- Premium hikes in 2017 for the ACA individual markets are likely a "one-time pricing correction," according to Standard & Poor's Global Ratings, CNBC reported.
- The report also predicts health insurers will begin to reverse the financial losses they experienced this year in the ACA markets. The report predicts next year will see the insurers that sell ACA plans "getting close to break even or better."
- A total of 6.4 million consumers have signed up for health insurance on HealthCare.gov, for coverage starting Jan. 1 — 7% more than signed up a year ago, according to new enrollment data compiled by CMS.
The news is bittersweet as the GOP preps its plans for the ACA when president-elect Donald Trump takes office next month. As Bloomberg reported this morning, the GOP is looking into how to quickly reduce health insurance benefits under the ACA as well as the price of coverage premiums.
S&P notes this new reality of ACA uncertainty saying "what will happen in 2018 and beyond is somewhat uncertain at this time." CNBC reported S&P analysts note the forthcoming details and timing of an ACA replacement as well as the ability for payers to adapt to changes will be paramount for the financial strength of such companies going forward.
The report, alongside a CBO blog post from this week that noted minimal insurance products that would "not provide enough financial protection against high medical costs to meet the broad definition of coverage", muddies the waters for clear and deliberate GOP ACA replacement plan. With more enrollees than ever signing up for such coverage and the potential for market stability in reach, the GOP has to ensure that the same or more individuals receive coverage and maintain a thriving, vibrant market to be seen as successful.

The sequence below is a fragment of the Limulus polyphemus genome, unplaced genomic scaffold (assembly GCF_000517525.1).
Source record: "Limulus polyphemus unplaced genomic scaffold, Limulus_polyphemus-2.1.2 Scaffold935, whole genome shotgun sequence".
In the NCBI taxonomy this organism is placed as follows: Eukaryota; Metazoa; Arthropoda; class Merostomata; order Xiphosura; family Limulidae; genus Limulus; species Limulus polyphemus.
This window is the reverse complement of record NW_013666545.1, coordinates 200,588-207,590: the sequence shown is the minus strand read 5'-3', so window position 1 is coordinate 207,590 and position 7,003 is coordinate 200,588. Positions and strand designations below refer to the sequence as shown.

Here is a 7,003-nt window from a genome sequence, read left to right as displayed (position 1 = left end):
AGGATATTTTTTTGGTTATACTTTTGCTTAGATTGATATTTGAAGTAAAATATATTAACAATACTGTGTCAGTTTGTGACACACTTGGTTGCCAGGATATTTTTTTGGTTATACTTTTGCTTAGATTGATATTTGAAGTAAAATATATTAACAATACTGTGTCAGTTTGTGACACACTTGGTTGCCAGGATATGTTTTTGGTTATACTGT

The biggest day ever for open enrollment was Dec. 15, the original deadline for Jan. 1 coverage, when 670,000 people signed up — up from 600,000 on Dec. 15, 2015, CMS data show. CMS extended the deadline by two days to accommodate the high level of demand, and the new data includes plan selections through Dec. 19. That could account for some of the dramatic increase in sign-ups versus 2015.
The record number of enrollees includes 2.05 million new customers and 4.31 million returning ones.
Efforts to make Healthcare.gov more streamlined and user-friendly also paid off, with a 36% jump in consumers signing up for coverage via mobile devices compared with last year, according to CMS. And mobile users were 28% more likely to enroll on Healthcare.gov than last year, the agency stated.
Open enrollment continues through Jan. 31. CMS said it would release more detail reports including plan selections on both Healthcare.gov and the state exchanges before that deadline.